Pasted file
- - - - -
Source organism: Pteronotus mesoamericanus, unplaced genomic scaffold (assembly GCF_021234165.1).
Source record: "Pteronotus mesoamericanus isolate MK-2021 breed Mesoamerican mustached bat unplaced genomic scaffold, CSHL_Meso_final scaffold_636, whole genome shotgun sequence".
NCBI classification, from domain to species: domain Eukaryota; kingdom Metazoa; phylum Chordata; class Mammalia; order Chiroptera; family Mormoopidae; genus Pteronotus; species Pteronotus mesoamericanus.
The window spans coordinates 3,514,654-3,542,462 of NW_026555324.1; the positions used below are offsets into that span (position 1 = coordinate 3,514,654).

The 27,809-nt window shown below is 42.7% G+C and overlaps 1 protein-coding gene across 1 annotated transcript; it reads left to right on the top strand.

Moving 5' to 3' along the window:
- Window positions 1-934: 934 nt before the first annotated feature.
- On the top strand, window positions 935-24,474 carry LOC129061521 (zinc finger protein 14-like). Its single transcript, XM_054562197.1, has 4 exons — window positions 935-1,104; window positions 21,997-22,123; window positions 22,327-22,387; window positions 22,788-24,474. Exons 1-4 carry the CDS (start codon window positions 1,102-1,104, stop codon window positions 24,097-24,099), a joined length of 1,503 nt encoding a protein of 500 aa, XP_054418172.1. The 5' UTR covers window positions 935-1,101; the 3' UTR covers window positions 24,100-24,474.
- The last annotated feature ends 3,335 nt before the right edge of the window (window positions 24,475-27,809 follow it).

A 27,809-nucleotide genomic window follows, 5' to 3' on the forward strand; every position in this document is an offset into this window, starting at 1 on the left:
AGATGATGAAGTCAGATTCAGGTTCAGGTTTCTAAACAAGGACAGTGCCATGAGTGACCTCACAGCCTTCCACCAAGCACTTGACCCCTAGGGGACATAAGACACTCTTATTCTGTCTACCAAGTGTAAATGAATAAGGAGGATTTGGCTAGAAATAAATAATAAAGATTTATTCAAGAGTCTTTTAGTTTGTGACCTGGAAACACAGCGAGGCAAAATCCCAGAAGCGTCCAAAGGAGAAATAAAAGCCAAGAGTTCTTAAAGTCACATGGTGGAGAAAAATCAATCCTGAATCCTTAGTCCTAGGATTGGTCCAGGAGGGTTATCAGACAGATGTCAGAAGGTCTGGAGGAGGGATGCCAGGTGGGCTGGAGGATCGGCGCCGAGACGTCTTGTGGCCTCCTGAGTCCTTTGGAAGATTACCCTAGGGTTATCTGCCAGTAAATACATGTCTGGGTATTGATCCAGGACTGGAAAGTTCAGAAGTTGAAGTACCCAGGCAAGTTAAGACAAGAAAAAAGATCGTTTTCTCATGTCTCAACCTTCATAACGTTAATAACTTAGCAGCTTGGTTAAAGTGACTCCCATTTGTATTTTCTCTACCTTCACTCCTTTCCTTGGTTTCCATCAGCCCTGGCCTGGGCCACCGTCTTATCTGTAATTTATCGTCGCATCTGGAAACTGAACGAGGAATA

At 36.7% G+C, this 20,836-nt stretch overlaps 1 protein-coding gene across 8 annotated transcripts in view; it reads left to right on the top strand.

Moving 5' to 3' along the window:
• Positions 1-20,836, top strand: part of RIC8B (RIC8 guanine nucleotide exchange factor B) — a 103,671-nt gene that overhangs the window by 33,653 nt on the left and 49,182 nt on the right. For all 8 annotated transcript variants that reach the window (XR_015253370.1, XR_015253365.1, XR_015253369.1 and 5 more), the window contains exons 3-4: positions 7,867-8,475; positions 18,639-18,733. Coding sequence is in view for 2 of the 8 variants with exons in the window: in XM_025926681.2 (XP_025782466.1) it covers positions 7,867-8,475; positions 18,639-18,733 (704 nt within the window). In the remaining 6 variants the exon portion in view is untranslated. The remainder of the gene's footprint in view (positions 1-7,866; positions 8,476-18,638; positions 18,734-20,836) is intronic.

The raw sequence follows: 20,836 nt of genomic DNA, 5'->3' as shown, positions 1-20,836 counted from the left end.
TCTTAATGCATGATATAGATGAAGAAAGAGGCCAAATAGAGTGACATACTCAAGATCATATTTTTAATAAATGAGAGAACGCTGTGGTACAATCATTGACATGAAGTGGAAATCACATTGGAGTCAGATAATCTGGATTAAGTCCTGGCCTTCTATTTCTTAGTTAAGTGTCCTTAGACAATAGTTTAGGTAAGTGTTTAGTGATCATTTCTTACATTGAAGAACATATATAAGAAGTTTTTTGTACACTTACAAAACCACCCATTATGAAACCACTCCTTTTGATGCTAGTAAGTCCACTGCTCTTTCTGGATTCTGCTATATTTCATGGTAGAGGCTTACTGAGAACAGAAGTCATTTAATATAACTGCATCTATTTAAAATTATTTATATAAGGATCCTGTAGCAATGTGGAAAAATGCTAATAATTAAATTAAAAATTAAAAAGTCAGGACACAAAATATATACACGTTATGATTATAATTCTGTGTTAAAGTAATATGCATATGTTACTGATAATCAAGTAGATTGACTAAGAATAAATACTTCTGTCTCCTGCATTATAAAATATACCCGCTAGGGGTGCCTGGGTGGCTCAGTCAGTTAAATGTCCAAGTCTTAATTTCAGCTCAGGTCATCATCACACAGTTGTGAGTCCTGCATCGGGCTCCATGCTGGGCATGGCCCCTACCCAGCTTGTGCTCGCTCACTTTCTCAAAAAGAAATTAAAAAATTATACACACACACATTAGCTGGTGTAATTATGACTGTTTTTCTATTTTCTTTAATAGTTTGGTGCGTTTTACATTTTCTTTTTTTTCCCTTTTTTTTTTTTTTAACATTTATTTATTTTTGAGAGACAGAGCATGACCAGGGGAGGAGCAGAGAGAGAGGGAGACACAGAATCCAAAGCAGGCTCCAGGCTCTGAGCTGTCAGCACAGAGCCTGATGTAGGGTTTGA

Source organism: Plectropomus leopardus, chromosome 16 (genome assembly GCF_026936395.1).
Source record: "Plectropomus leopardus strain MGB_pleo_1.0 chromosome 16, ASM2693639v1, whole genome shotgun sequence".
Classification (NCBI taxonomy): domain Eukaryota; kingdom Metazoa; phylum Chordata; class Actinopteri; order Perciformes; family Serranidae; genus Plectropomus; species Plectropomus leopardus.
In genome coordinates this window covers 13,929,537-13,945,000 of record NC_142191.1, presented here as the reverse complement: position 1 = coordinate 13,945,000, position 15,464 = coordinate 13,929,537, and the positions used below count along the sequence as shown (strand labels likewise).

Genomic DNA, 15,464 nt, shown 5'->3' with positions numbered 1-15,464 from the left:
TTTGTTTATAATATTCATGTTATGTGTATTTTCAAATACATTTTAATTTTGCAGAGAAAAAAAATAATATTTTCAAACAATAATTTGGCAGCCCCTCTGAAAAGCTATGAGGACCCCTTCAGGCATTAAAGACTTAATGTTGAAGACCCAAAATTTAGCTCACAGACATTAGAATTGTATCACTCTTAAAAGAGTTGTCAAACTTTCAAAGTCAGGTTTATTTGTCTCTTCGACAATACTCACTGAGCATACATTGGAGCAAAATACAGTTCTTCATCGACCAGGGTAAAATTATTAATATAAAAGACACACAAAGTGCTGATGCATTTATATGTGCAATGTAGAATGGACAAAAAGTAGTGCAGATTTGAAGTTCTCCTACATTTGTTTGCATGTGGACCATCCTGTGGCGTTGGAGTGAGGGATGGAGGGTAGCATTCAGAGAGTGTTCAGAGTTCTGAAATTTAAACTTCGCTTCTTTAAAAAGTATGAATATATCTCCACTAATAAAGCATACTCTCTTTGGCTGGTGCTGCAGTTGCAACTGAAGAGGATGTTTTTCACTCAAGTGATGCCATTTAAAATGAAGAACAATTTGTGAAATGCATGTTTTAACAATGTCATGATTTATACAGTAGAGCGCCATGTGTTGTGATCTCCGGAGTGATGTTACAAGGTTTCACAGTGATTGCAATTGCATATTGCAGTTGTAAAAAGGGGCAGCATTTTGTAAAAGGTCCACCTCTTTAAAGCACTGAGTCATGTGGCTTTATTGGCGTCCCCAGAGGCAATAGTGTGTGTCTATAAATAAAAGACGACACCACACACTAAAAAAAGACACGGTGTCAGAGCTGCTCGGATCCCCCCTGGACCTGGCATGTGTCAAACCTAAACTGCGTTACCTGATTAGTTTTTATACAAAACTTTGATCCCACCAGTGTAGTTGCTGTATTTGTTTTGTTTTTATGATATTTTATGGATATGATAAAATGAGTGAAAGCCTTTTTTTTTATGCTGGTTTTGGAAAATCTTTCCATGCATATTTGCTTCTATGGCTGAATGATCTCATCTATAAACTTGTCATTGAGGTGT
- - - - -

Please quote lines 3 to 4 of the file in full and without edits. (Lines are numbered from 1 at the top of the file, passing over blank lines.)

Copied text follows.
NCBI classification, from domain to species: domain Eukaryota; kingdom Metazoa; phylum Chordata; class Mammalia; order Chiroptera; family Mormoopidae; genus Pteronotus; species Pteronotus mesoamericanus.
The window spans coordinates 3,514,654-3,542,462 of NW_026555324.1; the positions used below are offsets into that span (position 1 = coordinate 3,514,654).